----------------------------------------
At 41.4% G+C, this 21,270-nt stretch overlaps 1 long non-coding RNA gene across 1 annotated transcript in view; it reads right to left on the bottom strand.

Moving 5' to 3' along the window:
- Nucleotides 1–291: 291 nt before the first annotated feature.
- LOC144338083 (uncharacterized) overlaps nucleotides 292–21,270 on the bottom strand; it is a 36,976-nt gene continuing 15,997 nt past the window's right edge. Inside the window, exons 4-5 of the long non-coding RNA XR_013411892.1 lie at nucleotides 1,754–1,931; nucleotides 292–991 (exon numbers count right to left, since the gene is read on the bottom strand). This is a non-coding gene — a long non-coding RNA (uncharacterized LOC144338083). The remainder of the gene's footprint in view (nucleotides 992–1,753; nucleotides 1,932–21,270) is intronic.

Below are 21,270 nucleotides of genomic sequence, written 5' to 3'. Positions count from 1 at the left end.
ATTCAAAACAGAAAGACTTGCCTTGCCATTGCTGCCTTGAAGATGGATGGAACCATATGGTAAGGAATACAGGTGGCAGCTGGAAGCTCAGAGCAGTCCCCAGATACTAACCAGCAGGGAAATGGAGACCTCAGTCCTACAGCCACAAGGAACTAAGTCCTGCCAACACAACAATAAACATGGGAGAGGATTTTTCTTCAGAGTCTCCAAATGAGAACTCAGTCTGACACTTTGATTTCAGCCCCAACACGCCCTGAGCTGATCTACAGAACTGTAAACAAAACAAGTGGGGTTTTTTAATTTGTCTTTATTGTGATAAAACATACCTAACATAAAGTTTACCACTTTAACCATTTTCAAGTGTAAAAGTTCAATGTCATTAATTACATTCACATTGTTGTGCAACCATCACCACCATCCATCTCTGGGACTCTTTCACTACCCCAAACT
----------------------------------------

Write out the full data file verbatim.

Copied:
At 41.4% G+C, this 21,270-nt stretch overlaps 1 long non-coding RNA gene across 1 annotated transcript in view; it reads right to left on the bottom strand.

Moving 5' to 3' along the window:
- Nucleotides 1–291: 291 nt before the first annotated feature.
- LOC144338083 (uncharacterized) overlaps nucleotides 292–21,270 on the bottom strand; it is a 36,976-nt gene continuing 15,997 nt past the window's right edge. Inside the window, exons 4-5 of the long non-coding RNA XR_013411892.1 lie at nucleotides 1,754–1,931; nucleotides 292–991 (exon numbers count right to left, since the gene is read on the bottom strand). This is a non-coding gene — a long non-coding RNA (uncharacterized LOC144338083). The remainder of the gene's footprint in view (nucleotides 992–1,753; nucleotides 1,932–21,270) is intronic.

Below are 21,270 nucleotides of genomic sequence, written 5' to 3'. Positions count from 1 at the left end.
ATTCAAAACAGAAAGACTTGCCTTGCCATTGCTGCCTTGAAGATGGATGGAACCATATGGTAAGGAATACAGGTGGCAGCTGGAAGCTCAGAGCAGTCCCCAGATACTAACCAGCAGGGAAATGGAGACCTCAGTCCTACAGCCACAAGGAACTAAGTCCTGCCAACACAACAATAAACATGGGAGAGGATTTTTCTTCAGAGTCTCCAAATGAGAACTCAGTCTGACACTTTGATTTCAGCCCCAACACGCCCTGAGCTGATCTACAGAACTGTAAACAAAACAAGTGGGGTTTTTTAATTTGTCTTTATTGTGATAAAACATACCTAACATAAAGTTTACCACTTTAACCATTTTCAAGTGTAAAAGTTCAATGTCATTAATTACATTCACATTGTTGTGCAACCATCACCACCATCCATCTCTGGGACTCTTTCACTACCCCAAACT